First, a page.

Steel elements are often required to sustain tensile forces, these elements are referred to as tension members or tie. Example of tension members includes steel bracings in buildings, roof truss members, cables etc. The design of steel elements in tension is straightforward. This is because the behaviour of steel in tension is closely related to the stress-strain behaviour of a material subjected to uniaxial tensile forces.
In this post, the design of steel elements in tension using Eurocode 3 will be presented.
Designing for Tension to EC-3
Steel elements exclusively subjected to tensile forces are under a uniaxial stress state. This is defined in Clause 6.2.3(1) that a steel element subjected to tension must satisfy the following expression:
Where NEd= the design tensile force ; Nt,Rd=the design tension resistance.
Tension Members with Welded Connections
For sections without holes (welded connections), the design tension resistance Nt
Where: A is the gross cross-section area, fy is the yield strength of steel and γM0 is the partial factor of safety defined as 1.0 in the National Annexe.
Tension members Welded on one leg
Members that comprise angles connected by welding only in one leg can be treated as being concentrically loaded. Resistance can be determined using the expression given above but based on an effective cross-section area. According to Clause 4.13 of BS EN 1993-1-1, this is determined as:
- for angles of equal legs or unequal legs that are connected by the larger leg, the area of the effective section may be considered as equal to the gross area.
- for angles of unequal legs, connected by the smaller leg, the area of the effective section should be taken as equal to the gross area of an equivalent angle, with legs that are equal to the smaller of the legs
Tension Members with Bolted Connections
For section with holes (bolted connections), the design tension resistance is taken as the lesser of the following.
- The plastic resistance of the gross section as defined above; and
- The design ultimate resistance of the net cross-section at holes for fasteners which is defined as
Where: Anet = is the net
Tension Members Bolted on one leg
However, there are further requirements. Unsymmetrically connected members in tension such as angle iron connected by one leg, T or channel sections. The eccentricity in joints and the effects of the spacing and edge distances of the bolts must be taken into account in determining the design resistance.
Clause 3.10.3(2) of BS-EN 1993-1-1 recommends that a single angle in tension connected by a single row of bolts see Figure 1, may be treated as concentrically loaded over an effective net section for which the design ultimate resistance should be determined as follows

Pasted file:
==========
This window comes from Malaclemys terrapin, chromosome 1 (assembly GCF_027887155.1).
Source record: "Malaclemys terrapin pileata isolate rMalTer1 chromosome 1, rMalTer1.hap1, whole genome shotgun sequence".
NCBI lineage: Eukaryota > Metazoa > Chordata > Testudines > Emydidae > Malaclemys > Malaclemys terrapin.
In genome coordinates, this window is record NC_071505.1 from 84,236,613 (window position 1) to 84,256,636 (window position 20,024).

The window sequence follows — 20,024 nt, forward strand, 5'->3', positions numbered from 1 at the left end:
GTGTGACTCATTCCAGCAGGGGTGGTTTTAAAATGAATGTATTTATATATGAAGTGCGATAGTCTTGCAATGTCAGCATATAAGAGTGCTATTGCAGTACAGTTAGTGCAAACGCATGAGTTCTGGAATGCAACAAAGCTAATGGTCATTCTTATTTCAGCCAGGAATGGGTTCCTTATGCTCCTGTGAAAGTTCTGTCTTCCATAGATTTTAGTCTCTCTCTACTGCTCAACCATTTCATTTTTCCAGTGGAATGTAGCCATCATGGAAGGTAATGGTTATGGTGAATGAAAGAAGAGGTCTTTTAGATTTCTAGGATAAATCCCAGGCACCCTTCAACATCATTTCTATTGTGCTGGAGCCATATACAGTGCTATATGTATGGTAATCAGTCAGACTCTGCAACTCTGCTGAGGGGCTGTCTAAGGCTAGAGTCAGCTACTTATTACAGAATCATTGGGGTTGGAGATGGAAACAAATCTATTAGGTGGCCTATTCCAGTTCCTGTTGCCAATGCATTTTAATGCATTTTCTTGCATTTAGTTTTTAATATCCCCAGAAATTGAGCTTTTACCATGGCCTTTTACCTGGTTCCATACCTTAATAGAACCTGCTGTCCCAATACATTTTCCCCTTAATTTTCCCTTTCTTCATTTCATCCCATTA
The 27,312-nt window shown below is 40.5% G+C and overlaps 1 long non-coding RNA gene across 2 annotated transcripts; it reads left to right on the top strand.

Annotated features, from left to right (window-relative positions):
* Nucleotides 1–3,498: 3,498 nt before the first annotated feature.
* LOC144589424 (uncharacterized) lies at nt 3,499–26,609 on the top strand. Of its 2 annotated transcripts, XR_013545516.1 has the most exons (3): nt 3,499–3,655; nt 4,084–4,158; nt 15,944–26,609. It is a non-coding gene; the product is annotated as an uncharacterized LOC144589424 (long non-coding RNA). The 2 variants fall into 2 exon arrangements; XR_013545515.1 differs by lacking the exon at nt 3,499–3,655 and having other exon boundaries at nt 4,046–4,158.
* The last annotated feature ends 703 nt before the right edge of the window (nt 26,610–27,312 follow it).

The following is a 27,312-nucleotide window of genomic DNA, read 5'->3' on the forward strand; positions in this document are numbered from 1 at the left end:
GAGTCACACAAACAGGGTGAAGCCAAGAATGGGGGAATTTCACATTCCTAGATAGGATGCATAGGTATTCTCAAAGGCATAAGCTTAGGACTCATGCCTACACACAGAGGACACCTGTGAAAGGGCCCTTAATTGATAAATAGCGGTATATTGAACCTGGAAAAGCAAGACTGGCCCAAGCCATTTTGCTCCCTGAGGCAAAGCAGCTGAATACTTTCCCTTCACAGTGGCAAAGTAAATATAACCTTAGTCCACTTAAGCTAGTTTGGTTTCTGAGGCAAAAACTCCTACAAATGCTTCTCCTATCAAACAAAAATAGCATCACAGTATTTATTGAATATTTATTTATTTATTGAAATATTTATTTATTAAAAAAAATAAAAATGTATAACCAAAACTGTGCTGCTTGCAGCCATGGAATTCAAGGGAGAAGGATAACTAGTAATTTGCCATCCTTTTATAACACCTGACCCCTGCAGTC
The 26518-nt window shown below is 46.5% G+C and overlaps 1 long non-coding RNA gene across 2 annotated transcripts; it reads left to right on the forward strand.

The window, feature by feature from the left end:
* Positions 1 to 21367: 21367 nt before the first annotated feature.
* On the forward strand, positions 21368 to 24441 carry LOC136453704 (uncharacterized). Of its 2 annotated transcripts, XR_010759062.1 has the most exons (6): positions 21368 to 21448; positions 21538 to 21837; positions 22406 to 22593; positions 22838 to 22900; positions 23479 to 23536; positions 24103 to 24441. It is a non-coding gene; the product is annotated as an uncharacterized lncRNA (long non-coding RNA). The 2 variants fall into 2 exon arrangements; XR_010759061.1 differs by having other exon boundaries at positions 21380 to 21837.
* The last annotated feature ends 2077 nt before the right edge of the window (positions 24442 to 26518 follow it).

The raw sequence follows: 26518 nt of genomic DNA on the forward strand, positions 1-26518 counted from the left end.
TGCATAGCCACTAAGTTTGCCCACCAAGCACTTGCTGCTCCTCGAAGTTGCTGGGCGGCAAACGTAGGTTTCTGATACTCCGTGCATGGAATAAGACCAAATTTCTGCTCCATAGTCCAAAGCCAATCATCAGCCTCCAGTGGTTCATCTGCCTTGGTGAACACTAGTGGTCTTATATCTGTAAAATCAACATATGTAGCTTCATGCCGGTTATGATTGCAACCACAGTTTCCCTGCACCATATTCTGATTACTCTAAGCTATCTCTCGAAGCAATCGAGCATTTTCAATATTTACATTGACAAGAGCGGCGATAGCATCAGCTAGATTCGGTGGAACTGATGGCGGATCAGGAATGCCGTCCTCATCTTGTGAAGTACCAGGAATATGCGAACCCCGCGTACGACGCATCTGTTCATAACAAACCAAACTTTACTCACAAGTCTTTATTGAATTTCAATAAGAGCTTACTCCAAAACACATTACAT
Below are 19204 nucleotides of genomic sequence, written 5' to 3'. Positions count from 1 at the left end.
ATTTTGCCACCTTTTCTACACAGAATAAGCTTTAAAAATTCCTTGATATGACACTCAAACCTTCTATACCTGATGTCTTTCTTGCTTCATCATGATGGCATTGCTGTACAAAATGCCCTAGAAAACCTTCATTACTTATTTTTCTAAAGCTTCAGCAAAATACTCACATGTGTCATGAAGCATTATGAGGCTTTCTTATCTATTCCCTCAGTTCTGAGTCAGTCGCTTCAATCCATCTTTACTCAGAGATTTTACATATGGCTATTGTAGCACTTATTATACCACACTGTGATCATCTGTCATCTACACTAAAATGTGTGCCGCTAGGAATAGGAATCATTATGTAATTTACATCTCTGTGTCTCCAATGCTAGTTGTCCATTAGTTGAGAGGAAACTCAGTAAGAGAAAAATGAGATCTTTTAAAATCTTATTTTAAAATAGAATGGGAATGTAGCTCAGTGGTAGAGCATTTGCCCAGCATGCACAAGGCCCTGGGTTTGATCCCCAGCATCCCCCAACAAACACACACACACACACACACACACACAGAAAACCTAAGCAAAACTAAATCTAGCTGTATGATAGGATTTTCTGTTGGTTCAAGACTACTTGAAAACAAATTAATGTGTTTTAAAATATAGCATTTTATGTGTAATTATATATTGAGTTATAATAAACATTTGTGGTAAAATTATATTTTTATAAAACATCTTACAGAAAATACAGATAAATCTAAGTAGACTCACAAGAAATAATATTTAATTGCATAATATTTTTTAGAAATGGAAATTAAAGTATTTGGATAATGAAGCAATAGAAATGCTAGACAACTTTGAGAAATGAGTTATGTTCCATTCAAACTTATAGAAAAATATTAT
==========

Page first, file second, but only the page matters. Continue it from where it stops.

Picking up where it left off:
- do is the hole diameter;
- e2 is the distance of the centre of the fastener holes to the adjacent edge of the angle, perpendicular to the direction of load transfer (See figure 1).
- γM2 is a partial safety factor as defined before.
- t is the thickness of the leg of an angle.
- fu is the ultimate strength of steel.
The net area Anet is obtained from (clause 6.2.2) of BS-EN 1993-1-1. In angles of unequal legs, connected by the smaller leg, Anet should be taken as equal to the net section area of an equivalent equal-leg angle of leg size equal to that of the smaller leg.
Parameters β1and β2 are reduction factors which are defined depending on the distance between holes (pitch p1), according to Table 1; for values of 2.5d0 < p1 < 5d, these parameters can be determined by linear interpolation.
Finally, it should be noted that no matter the value given by the ultimate resistance of steel, it is always limited by the plastic resistance of the section.
Procedure for designing a Tension Member
- At the ultimate limit state, determine the design axial tensile force NEd using appropriate partial factors.
- Select the steel grade
- Select a section such that A>NEd/
- Determine the design tensile resistance (Nt
,Rd) for sections without holes (Nt ,Rd =N pl ,Rd). For section with holes Nt ,Rd =min of (Npl ,Rd, Nu ,Rd).
- Verify that NEd/Nt,Rd<1.0.
The maximum tensile force in the diagonals of a steel truss NEd = 350kN. The cross-sec
The diagonals are made up by two angles of equal legs, but the connection is made only in one leg of the angle. Thus, the effective area can be considered equal to the gross area. Therefore, the following conditions must be satisfied.
In this case, the diagonals are made up of angles of equal legs connected by 2 bolts only in one leg. According to clause 3.10.3 of EC3-1-8, the following design conditions must be ensured.
The net area of the bolted section made up of two angles is given by
Since, NEd =350kN > Nu,Rd =193.19kN ; therefore, the chosen cross section is not appropriate. By adopting a cross section with enhanced resistance, for example, two angles 80x80x8 mm (A =24.6 cm2 and Anet =21.08 cm2), then